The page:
State not about to walk away from fines against
AKBy Thomas Gnau
Ohio Attorney General Betty D. Montgomery said Thursday her
tried "desperately" to work with AK Steel Corp. to resolve
a decade of
environmental complaints about the company.
To no avail, she said.
"A lot of aggressive positions are being taken, probably on
Montgomery said in a meeting with The Journal's editorial
AK Vice President of Public Affairs Alan McCoy says AK has
a right to
aggressively defend itself.
On behalf of the Ohio Environmental Protection Agency,
Montgomery's office0oined a federal lawsuit against
the Middletown steelmaker filed in June
2000 in Cincinnati's U.S. District Court. Montgomery said
her office cannot
walk away from the suit without fines against AK.
The stance confirms the view of AK's principals that
Montgomery's office is
more interested in fines than resolution, McCoy said.
000200000615000003CE60F,When AK's attorneys have asked why,
are "unable to articulate a reason," he said.
AK has said the government wants punitive fines; company
leaders have also
said fines and environmental compliance costs may force
them to look at
whether they can afford to make steel in Middletown, where
steel has been
made for more than a century. AK has about 4,000 employees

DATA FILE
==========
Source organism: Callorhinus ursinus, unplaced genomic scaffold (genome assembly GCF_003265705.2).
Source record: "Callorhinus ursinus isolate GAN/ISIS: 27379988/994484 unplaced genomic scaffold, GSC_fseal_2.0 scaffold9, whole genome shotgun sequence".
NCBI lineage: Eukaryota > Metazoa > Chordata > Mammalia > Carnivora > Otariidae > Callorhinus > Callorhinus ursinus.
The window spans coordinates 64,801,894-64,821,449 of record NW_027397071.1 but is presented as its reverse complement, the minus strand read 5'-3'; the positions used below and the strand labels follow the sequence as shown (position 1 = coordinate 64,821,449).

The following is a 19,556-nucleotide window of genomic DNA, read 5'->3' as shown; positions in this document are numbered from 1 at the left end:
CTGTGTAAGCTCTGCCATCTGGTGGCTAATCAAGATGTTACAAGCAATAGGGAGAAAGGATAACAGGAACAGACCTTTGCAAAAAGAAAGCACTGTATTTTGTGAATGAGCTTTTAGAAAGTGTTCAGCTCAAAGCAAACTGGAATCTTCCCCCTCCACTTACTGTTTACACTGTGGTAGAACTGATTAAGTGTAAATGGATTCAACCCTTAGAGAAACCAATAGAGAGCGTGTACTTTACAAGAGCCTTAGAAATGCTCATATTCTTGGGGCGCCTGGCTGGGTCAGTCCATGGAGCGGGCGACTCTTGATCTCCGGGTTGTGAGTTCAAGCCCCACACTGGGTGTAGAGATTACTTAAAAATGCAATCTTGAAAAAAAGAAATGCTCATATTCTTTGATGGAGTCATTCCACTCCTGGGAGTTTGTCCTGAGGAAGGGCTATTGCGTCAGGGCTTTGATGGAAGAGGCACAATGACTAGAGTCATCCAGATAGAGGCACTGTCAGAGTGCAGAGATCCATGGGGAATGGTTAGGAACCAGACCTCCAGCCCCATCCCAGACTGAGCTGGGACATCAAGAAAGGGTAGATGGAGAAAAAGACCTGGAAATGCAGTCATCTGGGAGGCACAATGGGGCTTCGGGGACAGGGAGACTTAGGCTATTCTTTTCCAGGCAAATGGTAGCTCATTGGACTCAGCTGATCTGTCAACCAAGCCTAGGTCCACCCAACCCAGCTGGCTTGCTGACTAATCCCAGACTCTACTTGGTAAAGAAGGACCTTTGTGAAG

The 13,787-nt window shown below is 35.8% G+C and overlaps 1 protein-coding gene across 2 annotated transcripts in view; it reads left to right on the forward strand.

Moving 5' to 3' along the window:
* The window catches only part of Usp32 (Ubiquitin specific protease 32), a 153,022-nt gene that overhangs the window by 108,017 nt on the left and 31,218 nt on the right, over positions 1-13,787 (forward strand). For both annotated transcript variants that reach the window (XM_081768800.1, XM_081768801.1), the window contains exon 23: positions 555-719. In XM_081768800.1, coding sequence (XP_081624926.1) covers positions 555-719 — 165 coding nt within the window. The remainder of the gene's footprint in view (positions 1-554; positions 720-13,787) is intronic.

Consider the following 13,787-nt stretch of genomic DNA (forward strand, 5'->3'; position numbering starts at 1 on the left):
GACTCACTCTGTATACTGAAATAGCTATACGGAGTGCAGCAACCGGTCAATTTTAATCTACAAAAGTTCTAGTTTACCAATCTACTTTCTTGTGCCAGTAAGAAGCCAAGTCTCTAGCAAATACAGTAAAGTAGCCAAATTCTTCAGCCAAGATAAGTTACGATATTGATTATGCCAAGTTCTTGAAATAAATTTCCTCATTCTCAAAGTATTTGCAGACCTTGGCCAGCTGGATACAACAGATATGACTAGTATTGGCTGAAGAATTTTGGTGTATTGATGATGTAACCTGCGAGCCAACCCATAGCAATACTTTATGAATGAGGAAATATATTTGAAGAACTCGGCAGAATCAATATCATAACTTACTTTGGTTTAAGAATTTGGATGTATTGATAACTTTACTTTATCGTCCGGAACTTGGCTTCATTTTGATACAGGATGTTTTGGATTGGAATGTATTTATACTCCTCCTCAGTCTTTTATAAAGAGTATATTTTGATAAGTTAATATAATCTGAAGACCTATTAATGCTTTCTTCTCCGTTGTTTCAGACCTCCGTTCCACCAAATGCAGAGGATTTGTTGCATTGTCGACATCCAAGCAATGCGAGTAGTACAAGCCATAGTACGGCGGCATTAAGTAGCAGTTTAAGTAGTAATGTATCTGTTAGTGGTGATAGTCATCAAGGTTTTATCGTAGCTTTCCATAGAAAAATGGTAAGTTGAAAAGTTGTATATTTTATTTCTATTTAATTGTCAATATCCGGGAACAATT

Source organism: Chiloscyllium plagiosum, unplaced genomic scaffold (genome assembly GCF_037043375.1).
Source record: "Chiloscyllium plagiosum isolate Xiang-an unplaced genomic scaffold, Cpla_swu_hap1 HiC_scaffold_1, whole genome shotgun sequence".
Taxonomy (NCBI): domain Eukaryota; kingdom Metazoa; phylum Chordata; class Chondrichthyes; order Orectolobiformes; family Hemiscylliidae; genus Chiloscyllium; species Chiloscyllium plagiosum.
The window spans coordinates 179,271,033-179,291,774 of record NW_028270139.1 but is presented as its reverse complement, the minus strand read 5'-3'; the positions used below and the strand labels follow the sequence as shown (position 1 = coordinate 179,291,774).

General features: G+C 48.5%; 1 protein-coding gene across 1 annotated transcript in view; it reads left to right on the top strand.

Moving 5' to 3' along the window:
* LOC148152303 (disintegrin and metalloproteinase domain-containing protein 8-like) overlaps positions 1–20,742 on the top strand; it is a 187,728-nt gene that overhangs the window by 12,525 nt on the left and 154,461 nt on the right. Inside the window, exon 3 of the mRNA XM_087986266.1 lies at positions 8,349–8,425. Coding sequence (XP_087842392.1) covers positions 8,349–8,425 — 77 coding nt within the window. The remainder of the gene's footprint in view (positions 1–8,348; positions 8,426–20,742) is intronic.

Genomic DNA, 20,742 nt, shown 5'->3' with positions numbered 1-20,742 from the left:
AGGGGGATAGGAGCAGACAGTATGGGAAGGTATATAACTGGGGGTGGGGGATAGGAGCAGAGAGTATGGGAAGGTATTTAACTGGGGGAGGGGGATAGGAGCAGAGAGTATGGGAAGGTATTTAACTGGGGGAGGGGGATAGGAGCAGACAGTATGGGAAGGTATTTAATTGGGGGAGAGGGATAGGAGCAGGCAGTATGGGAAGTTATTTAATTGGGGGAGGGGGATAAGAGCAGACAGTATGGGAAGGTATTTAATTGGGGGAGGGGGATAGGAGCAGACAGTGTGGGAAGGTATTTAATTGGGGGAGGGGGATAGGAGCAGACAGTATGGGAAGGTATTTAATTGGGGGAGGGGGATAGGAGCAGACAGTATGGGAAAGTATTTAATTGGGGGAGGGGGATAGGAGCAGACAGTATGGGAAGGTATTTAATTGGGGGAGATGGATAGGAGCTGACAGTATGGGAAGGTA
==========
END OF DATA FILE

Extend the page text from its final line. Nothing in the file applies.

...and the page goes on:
more than 11,000 in Ohio, Indiana and Pennsylvania.
"One person's punitive fine is another person's legitimate
But determining how fines are paid, she added, is "open to
Montgomery said it's possible to end the suit in a way that
lets AK continue
making steel in Ohio.
The suit was in part a response to complaints dating back
to 1991 about "dust
and debris" drifting from the Middletown Works, Montgomery
said. She said8er office reached a point where it
could not "in good conscience not file
When her office told the U.S. Justice Department that a
lawsuit was imminent,
Montgomery said, federal officials said: "Wait. Let us take
The federal government is the lead agency in the lawsuit,
she said. While the
state can settle separately in the lawsuit, the federal
continue with its own suit, she said.
Montgomery was elected in 1994, the same year AK went
public from a five-year
partnership between part of Armco and Kawasaki Steel Corp.
Two years ago, AK
bought Armco. The company has reported a net loss of $16
million as of Sept.
30 this year.